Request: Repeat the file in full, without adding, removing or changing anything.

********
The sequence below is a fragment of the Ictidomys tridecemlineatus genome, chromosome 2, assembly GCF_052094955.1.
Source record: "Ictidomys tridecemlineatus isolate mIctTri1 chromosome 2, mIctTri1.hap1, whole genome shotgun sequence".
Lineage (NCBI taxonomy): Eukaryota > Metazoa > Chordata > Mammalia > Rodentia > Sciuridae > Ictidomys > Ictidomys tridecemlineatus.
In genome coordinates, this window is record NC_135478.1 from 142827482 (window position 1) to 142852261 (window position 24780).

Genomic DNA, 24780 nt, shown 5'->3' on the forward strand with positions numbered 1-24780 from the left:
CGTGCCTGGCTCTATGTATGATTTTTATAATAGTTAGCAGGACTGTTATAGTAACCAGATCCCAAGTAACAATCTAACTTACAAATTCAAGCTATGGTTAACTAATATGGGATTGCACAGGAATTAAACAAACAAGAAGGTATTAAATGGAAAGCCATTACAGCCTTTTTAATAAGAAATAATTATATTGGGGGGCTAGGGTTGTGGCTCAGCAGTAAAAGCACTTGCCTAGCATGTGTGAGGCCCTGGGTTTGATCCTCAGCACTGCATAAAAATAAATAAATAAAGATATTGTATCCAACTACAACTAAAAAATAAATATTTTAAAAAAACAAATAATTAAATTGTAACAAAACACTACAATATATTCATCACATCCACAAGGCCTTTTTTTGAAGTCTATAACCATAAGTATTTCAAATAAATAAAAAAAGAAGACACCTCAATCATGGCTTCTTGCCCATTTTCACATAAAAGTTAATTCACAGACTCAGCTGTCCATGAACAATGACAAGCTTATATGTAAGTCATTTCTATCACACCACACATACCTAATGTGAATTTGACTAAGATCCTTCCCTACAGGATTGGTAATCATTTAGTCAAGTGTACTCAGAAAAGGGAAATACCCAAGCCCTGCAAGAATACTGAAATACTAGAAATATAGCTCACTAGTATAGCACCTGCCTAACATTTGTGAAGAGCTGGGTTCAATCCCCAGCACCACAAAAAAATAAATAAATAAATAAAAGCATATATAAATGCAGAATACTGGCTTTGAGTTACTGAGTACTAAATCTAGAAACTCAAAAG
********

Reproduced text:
The sequence below is a fragment of the Ictidomys tridecemlineatus genome, chromosome 2, assembly GCF_052094955.1.
Source record: "Ictidomys tridecemlineatus isolate mIctTri1 chromosome 2, mIctTri1.hap1, whole genome shotgun sequence".
Lineage (NCBI taxonomy): Eukaryota > Metazoa > Chordata > Mammalia > Rodentia > Sciuridae > Ictidomys > Ictidomys tridecemlineatus.
In genome coordinates, this window is record NC_135478.1 from 142827482 (window position 1) to 142852261 (window position 24780).

Genomic DNA, 24780 nt, shown 5'->3' on the forward strand with positions numbered 1-24780 from the left:
CGTGCCTGGCTCTATGTATGATTTTTATAATAGTTAGCAGGACTGTTATAGTAACCAGATCCCAAGTAACAATCTAACTTACAAATTCAAGCTATGGTTAACTAATATGGGATTGCACAGGAATTAAACAAACAAGAAGGTATTAAATGGAAAGCCATTACAGCCTTTTTAATAAGAAATAATTATATTGGGGGGCTAGGGTTGTGGCTCAGCAGTAAAAGCACTTGCCTAGCATGTGTGAGGCCCTGGGTTTGATCCTCAGCACTGCATAAAAATAAATAAATAAAGATATTGTATCCAACTACAACTAAAAAATAAATATTTTAAAAAAACAAATAATTAAATTGTAACAAAACACTACAATATATTCATCACATCCACAAGGCCTTTTTTTGAAGTCTATAACCATAAGTATTTCAAATAAATAAAAAAAGAAGACACCTCAATCATGGCTTCTTGCCCATTTTCACATAAAAGTTAATTCACAGACTCAGCTGTCCATGAACAATGACAAGCTTATATGTAAGTCATTTCTATCACACCACACATACCTAATGTGAATTTGACTAAGATCCTTCCCTACAGGATTGGTAATCATTTAGTCAAGTGTACTCAGAAAAGGGAAATACCCAAGCCCTGCAAGAATACTGAAATACTAGAAATATAGCTCACTAGTATAGCACCTGCCTAACATTTGTGAAGAGCTGGGTTCAATCCCCAGCACCACAAAAAAATAAATAAATAAATAAAAGCATATATAAATGCAGAATACTGGCTTTGAGTTACTGAGTACTAAATCTAGAAACTCAAAAG